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GitHub User: cpuguy83
And it's good to do it that way, otherwise you start running into premature optimization.
Still not getting around having to wrap your code into a cache block, but check out:
It just lets you call:
cache_digests is for generating md5 digests of your fragments and inserting them into the cachekey for the object you are caching, this is for caching in the model itself.
Check out https://github.com/cpuguy83/pack_rat for some cache helpers in your model
This episode makes me a little sad.
It's almost easier to setup Faye to handle this.
No, the updated_at timestamp is coming from the object you've already pulled... specifically this is generated using the cache_key method on your object. Then it's generating an MD5 of your template to see if it's changed and adding that into the key being stored in memcache.
I've messed with both.
It should be a fairly simple transition, assuming you aren't using things that have been deprecated in Rails 3 (which would be removed in Rails 4)... and of course assuming you are at least on Rails 3.1. The Asset Pipeline is a fairly large hurdle.
You must 'CREATE EXTENSION hstore' first
And what is wrong with that?
If the business logic is related to that model class and only that model class, then it should go there.
A fat model is not a bad model, so long as your model isn't fat because it's including functionality that belongs to another class.
cache_digests and fragment caching is 1 piece of the puzzle.
Rendering out templates is actually pretty heavy on the server as well. Using this method will get you closer (performance-wise) to using a full client side JS solution, which takes all the fun out of using Rails.
If your controller actions are heavy then considering caching the underlying data as well.
In various places in my app I'm using:
1. Just fragment cachine
2. Fragment caching + action caching
3. Model caching + fragment caching
I'm not too fond of action caching, but it does speed things up tremendously if you can use it.
This is specifically for fragment caching.
JSON would need to get cached by directly calling Rails.cache.fetch in your model or controller.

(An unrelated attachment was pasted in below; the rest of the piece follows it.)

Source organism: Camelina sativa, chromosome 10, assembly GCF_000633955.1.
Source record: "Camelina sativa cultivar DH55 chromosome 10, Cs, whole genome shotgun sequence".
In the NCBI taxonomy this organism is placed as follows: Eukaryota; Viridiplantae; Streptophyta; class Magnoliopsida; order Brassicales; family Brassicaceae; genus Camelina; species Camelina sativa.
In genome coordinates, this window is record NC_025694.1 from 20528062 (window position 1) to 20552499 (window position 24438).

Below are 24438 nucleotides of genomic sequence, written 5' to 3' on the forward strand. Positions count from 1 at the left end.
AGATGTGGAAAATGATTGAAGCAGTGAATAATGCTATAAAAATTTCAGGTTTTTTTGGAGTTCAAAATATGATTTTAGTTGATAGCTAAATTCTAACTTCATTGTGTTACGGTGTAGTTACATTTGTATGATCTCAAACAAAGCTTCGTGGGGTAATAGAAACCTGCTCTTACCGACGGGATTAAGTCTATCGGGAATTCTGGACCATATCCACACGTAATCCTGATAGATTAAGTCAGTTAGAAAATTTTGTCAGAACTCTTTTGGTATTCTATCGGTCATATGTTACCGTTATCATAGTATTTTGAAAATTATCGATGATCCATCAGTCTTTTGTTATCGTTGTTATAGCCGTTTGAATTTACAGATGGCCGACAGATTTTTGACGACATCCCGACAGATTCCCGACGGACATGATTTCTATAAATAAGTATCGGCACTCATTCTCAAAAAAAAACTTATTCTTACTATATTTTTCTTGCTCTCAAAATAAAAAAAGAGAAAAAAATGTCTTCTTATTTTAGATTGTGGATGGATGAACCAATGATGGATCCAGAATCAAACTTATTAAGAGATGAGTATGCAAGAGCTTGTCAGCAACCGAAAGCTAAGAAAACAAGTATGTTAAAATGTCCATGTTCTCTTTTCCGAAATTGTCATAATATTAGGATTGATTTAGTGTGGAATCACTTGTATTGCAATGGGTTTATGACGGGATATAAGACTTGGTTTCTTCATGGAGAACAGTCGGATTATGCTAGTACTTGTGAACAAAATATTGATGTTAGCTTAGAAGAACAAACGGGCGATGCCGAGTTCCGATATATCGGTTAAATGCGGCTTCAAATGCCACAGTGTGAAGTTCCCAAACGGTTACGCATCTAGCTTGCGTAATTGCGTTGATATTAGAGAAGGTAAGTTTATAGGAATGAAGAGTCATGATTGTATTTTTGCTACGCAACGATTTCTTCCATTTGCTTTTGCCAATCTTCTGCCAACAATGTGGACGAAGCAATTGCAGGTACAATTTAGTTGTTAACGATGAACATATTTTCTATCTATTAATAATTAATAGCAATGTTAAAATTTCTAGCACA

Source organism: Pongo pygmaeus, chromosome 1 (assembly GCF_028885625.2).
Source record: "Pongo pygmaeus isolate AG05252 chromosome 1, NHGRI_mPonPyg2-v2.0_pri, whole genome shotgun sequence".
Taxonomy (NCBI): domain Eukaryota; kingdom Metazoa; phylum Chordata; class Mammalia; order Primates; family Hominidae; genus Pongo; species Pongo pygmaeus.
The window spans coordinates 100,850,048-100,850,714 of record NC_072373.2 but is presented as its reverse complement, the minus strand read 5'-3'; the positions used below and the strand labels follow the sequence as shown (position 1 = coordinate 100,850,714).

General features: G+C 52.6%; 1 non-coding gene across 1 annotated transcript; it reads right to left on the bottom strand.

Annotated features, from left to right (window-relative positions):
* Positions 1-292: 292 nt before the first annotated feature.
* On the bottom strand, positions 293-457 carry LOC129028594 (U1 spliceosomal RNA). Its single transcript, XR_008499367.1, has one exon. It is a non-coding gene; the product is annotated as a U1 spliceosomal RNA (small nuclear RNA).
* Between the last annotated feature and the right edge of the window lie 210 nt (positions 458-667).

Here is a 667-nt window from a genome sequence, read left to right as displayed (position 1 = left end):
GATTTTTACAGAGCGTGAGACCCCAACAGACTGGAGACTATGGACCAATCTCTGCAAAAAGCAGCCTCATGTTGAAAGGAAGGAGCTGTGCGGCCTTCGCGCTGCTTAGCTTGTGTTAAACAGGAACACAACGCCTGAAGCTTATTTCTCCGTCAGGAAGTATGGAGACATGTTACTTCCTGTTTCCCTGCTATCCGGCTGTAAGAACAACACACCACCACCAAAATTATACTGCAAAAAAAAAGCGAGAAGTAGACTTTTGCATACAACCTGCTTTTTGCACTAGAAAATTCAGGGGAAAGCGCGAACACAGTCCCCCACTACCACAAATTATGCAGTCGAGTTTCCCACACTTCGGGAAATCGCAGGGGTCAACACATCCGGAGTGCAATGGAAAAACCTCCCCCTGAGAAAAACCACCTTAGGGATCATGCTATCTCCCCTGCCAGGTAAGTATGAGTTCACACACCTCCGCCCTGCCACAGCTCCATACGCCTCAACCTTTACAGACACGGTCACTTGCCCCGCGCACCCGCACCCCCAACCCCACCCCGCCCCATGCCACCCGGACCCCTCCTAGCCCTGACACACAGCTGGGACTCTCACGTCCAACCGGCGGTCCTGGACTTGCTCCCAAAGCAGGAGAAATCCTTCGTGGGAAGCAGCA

But there are no hoops.
You install this gem and it does the work for you.
You aren't caching the lists themselves, just the individual objects.
When you setup your associations you do the ":touch => true" option so the related object gets touched, thus automatically expiring the cache on it.
Even starting to wonder if N+1 issues can be mitigated with fragment caching instead of always having the server do the include at the action.
Also, this is exactly why people use client-side frameworks like Backbone, Ember, Spine, etc.... instead of having the server spend the time rendering it, it just sends the json data to the client's browser where the framework figures out how to render it.
Because when it comes time to push to production you would either have to update all your versions in each render call or manually clear your cache (something like Rails.cache.clear).
Using cache_digests you not only get auto-expiration of what should expire, but also get to keep all your other cached items as well.
It just makes deployment much simpler.
Rendering the ERB can be fairly intensive and time consuming as well.
Using this method gets you down to the <100ms page load times.
I would imagine Rails 4 handles it a lot better once it's released.
The great thing about this is you get the benefits of schemaless data with your schema'd data... and you get to keep using AR.
Nice bit to know about calling "my" to get the original context.
I'd started creating variables before the where clause so I could call them, I think "my" is better.
Love Squeel. Love that I don't have to mess with ARel.